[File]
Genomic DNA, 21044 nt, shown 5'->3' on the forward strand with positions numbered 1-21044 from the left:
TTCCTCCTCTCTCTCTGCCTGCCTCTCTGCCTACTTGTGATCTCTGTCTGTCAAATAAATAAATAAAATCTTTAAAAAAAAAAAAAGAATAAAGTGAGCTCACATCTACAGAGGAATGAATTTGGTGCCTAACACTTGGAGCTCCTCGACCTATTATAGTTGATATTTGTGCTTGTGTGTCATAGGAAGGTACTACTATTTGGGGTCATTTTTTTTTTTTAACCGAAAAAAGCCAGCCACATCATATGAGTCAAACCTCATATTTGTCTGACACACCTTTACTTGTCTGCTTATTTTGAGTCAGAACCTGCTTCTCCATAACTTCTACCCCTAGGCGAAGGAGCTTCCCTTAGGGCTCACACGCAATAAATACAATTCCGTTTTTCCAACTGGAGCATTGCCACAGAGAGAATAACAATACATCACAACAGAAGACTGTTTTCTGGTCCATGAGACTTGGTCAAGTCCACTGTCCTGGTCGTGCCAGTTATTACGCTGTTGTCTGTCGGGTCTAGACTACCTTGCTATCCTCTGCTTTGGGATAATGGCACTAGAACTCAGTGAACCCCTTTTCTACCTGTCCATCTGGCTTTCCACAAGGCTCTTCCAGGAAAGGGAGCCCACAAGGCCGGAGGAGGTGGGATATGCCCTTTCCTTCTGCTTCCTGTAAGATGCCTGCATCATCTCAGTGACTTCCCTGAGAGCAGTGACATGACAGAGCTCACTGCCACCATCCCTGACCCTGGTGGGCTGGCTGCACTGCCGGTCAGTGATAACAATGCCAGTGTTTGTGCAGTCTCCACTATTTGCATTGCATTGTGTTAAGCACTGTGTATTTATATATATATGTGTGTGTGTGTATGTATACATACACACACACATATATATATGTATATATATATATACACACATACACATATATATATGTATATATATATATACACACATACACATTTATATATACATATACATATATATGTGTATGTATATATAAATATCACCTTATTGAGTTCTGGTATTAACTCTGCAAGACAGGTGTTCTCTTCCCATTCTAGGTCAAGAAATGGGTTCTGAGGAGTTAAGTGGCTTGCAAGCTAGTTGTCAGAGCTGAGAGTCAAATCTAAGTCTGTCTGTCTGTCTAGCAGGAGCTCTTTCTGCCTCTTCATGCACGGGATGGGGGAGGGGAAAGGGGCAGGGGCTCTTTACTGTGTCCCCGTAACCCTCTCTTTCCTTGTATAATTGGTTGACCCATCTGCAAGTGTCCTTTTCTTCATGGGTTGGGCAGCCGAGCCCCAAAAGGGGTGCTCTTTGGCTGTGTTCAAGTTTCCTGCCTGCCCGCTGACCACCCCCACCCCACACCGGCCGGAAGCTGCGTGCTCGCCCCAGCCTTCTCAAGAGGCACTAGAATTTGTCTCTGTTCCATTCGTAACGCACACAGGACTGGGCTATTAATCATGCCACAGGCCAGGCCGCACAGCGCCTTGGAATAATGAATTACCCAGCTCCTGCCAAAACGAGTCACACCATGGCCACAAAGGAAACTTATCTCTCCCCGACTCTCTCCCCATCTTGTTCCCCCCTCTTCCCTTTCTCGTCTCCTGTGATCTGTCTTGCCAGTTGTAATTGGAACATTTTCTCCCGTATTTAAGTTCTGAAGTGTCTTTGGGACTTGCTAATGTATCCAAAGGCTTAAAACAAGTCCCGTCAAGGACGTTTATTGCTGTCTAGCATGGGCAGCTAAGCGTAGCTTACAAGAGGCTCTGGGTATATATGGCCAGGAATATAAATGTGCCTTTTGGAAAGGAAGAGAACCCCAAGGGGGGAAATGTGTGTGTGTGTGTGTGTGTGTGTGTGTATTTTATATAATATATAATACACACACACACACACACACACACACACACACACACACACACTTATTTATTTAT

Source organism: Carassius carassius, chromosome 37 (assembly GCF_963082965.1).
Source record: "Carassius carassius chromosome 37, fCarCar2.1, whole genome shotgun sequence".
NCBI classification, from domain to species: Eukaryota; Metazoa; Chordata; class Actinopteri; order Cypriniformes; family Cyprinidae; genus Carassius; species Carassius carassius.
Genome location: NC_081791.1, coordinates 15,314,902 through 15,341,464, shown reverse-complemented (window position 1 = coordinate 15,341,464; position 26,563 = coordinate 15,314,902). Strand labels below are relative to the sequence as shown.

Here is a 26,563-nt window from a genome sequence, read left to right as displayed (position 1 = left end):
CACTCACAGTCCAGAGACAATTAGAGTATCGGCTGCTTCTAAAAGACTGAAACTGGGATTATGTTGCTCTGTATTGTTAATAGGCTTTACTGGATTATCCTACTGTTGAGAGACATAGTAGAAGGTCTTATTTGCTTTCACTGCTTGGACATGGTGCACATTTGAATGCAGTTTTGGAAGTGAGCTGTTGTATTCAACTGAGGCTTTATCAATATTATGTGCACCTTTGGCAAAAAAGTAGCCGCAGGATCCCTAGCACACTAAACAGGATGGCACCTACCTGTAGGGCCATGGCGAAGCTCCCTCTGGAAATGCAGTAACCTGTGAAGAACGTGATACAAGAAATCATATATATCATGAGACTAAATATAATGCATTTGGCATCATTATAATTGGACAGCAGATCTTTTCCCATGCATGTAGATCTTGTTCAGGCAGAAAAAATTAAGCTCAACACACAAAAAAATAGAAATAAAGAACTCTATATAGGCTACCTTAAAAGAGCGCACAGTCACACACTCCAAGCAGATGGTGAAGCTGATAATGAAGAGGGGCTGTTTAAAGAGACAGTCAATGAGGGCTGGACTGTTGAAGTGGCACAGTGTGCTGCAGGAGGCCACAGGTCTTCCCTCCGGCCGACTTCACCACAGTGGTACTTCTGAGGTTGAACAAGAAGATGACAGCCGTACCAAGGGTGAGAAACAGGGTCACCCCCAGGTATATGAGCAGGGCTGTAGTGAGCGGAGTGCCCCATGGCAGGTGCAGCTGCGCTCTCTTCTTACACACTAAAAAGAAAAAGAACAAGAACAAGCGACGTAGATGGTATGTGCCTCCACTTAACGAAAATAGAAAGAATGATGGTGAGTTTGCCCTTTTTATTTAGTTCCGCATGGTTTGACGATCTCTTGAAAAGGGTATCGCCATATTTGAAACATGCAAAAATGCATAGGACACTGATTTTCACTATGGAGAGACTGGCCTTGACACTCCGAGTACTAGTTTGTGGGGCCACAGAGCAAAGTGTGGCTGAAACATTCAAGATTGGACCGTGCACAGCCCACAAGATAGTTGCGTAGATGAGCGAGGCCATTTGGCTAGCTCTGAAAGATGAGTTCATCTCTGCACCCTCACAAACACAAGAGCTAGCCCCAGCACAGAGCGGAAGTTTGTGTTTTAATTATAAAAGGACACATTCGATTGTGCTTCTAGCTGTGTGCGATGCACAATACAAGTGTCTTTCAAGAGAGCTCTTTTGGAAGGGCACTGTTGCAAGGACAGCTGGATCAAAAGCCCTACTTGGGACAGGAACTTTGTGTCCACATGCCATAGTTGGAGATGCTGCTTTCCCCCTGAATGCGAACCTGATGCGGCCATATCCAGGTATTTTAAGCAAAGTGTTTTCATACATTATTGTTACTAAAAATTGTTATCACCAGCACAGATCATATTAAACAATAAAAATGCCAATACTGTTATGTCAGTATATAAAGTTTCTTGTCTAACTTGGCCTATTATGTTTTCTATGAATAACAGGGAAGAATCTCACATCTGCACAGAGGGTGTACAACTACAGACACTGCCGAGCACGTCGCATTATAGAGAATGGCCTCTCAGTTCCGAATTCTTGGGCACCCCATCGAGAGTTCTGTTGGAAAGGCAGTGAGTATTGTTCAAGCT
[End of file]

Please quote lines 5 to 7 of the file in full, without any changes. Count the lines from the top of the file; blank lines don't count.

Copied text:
NCBI classification, from domain to species: Eukaryota; Metazoa; Chordata; class Actinopteri; order Cypriniformes; family Cyprinidae; genus Carassius; species Carassius carassius.
Genome location: NC_081791.1, coordinates 15,314,902 through 15,341,464, shown reverse-complemented (window position 1 = coordinate 15,341,464; position 26,563 = coordinate 15,314,902). Strand labels below are relative to the sequence as shown.

Here is a 26,563-nt window from a genome sequence, read left to right as displayed (position 1 = left end):